And wow, 700 Asian cookbooks?


"And don't forget music - music in the kitchen is an essential ingredient!"

- Thomas Keller

Diablo Kitchen, my food blog

Share this post


Link to post
Share on other sites

it does require checking that the barcode actually gets the CD you have...I usually do about 20 CDs at a time so I can make appropriate corrections. but I do recommend readerware!

[Moderator note: This topic continues in Cookbooks – How Many Do You Own? (Part 5)]


Edited by Mjx Moderator note added. (log)

The link "Cooking - Food - Recipes - Cookbook Collections" on my site contains my 1000+ cookbook collections, recipes, and other food information: http://dmreed.com

Share this post


Link to post
Share on other sites
Guest
This topic is now closed to further replies.
Sign in to follow this  
Followers 0

  • Similar Content

    • By Mike.jj
      Hello Egullet family.. its good to be back on here, been away for a while, i hope to find some new trending recipes .. and be ready to get some African dish recipes for those who love African Dishes, You can Read and &nbsp;Download &nbsp;Mp3 Audios here of some Nigerian dishes, and there are more coming in which i would be placing on here.. Thanks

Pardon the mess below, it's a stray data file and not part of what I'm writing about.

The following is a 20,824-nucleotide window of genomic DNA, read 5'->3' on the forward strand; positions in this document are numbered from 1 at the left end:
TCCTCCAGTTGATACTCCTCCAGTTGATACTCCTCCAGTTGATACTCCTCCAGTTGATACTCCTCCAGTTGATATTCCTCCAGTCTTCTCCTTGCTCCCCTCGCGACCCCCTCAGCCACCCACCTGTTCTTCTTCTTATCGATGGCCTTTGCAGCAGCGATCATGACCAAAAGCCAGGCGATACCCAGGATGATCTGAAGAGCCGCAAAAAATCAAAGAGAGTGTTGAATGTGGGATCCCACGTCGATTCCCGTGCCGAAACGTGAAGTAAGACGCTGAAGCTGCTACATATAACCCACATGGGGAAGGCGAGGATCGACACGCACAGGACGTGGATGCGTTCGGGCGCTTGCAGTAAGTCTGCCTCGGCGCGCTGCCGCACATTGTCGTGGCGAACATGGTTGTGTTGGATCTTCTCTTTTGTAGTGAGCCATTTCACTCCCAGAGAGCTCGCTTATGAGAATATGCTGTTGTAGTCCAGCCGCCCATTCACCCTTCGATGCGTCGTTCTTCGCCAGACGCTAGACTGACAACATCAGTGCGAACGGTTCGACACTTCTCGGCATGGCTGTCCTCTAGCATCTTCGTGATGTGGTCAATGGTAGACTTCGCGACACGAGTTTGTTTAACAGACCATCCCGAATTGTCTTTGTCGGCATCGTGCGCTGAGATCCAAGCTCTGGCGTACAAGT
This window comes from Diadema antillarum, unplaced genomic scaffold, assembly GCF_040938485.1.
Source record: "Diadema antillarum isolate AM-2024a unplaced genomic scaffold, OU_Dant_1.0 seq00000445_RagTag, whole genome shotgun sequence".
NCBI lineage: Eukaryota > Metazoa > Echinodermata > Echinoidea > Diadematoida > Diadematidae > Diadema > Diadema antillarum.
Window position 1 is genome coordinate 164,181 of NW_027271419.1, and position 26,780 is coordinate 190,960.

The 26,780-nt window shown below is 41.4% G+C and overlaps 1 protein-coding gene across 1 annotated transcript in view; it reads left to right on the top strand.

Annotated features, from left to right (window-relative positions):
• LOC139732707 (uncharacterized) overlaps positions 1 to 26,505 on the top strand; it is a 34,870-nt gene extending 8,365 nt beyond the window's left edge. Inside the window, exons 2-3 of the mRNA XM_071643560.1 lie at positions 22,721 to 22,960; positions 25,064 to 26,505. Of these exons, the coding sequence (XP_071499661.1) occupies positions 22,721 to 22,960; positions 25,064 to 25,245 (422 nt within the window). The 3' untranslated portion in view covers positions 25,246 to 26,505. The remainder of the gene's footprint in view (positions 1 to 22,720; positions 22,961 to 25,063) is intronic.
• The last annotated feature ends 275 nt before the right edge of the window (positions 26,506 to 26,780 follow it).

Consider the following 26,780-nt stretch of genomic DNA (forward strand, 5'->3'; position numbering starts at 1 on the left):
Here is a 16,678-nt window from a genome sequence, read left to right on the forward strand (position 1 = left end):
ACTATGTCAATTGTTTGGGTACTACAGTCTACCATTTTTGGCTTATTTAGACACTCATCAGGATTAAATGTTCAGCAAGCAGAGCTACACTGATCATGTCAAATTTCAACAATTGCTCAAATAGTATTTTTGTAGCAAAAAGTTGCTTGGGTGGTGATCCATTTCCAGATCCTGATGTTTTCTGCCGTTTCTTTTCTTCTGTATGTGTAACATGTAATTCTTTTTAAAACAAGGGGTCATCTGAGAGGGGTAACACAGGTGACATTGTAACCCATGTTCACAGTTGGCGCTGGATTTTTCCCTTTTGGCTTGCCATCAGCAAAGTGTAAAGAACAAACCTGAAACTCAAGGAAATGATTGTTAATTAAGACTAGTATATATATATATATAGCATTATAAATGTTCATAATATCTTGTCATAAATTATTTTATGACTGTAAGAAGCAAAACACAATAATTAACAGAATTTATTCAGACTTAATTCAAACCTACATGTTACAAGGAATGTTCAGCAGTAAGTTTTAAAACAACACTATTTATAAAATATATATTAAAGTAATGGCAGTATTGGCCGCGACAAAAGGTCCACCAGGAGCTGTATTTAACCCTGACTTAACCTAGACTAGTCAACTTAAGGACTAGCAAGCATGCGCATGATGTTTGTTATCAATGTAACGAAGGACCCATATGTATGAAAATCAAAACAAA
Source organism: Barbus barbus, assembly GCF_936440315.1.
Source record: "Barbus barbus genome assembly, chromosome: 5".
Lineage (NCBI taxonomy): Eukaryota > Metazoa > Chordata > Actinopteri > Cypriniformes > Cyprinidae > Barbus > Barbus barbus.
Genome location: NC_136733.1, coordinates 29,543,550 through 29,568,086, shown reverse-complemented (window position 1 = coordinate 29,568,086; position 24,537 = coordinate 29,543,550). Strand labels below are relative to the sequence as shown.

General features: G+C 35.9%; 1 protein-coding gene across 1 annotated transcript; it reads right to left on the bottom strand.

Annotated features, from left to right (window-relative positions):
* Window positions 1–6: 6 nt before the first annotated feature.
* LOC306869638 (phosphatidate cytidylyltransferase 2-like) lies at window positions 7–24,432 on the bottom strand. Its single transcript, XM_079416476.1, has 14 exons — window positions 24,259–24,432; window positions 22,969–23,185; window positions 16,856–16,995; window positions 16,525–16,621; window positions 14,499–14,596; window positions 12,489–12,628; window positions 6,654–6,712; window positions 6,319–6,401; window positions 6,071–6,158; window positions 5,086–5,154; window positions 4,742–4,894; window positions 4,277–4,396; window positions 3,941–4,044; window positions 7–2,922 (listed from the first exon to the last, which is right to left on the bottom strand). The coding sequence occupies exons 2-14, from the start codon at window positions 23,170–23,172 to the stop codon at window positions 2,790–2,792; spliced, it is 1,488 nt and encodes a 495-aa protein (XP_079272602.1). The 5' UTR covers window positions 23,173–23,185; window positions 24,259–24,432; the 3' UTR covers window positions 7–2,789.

• By FrogPrincesse
      I've been eying this book since I heard about its upcoming release. For me, a cocktail book with a French slant is a hugely appealling. I flipped through it at my local bookstore and was compelled to buy it when I saw a recipe calling for Byrrh, along with a few re-interpreted classics. The recipes are not overly complex and generally don't call for esoteric ingredients. If you have Sam Ross' Bartender's Choice app, it's in the same vein but with a definite French (and international) touch, with recipes calling for things like Suze, Armagnac or Japanese whisky.
       
      Measurements are given in milliliters and ounces, and were probably conceived in metric so they can be a bit unusual sometimes, but this is not a big deal at all. Each recipe is provided with a little background about its creation or general concept, which I always find the most interesting part of these types of books.